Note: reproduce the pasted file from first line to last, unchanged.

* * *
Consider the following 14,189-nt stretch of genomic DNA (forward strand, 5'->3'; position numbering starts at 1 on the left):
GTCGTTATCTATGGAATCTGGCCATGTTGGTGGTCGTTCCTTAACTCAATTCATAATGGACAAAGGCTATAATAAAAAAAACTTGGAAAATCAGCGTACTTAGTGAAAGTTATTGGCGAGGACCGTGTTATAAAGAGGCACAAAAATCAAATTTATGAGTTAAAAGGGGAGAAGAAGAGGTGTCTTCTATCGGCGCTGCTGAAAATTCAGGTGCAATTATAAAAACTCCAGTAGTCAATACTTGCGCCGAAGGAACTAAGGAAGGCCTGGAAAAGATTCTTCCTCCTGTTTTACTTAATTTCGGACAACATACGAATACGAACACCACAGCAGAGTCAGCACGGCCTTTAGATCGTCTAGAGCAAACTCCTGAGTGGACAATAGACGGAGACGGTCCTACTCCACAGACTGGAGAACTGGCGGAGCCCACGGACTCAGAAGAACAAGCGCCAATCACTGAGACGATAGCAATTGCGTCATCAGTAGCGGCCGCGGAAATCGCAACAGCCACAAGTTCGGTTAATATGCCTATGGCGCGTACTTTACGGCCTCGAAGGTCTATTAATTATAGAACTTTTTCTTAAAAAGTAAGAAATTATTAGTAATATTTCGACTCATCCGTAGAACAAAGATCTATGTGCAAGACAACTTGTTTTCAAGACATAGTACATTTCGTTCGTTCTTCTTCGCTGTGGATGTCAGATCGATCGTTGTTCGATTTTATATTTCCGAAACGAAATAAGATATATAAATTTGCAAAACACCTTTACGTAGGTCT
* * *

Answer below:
Consider the following 14,189-nt stretch of genomic DNA (forward strand, 5'->3'; position numbering starts at 1 on the left):
GTCGTTATCTATGGAATCTGGCCATGTTGGTGGTCGTTCCTTAACTCAATTCATAATGGACAAAGGCTATAATAAAAAAAACTTGGAAAATCAGCGTACTTAGTGAAAGTTATTGGCGAGGACCGTGTTATAAAGAGGCACAAAAATCAAATTTATGAGTTAAAAGGGGAGAAGAAGAGGTGTCTTCTATCGGCGCTGCTGAAAATTCAGGTGCAATTATAAAAACTCCAGTAGTCAATACTTGCGCCGAAGGAACTAAGGAAGGCCTGGAAAAGATTCTTCCTCCTGTTTTACTTAATTTCGGACAACATACGAATACGAACACCACAGCAGAGTCAGCACGGCCTTTAGATCGTCTAGAGCAAACTCCTGAGTGGACAATAGACGGAGACGGTCCTACTCCACAGACTGGAGAACTGGCGGAGCCCACGGACTCAGAAGAACAAGCGCCAATCACTGAGACGATAGCAATTGCGTCATCAGTAGCGGCCGCGGAAATCGCAACAGCCACAAGTTCGGTTAATATGCCTATGGCGCGTACTTTACGGCCTCGAAGGTCTATTAATTATAGAACTTTTTCTTAAAAAGTAAGAAATTATTAGTAATATTTCGACTCATCCGTAGAACAAAGATCTATGTGCAAGACAACTTGTTTTCAAGACATAGTACATTTCGTTCGTTCTTCTTCGCTGTGGATGTCAGATCGATCGTTGTTCGATTTTATATTTCCGAAACGAAATAAGATATATAAATTTGCAAAACACCTTTACGTAGGTCT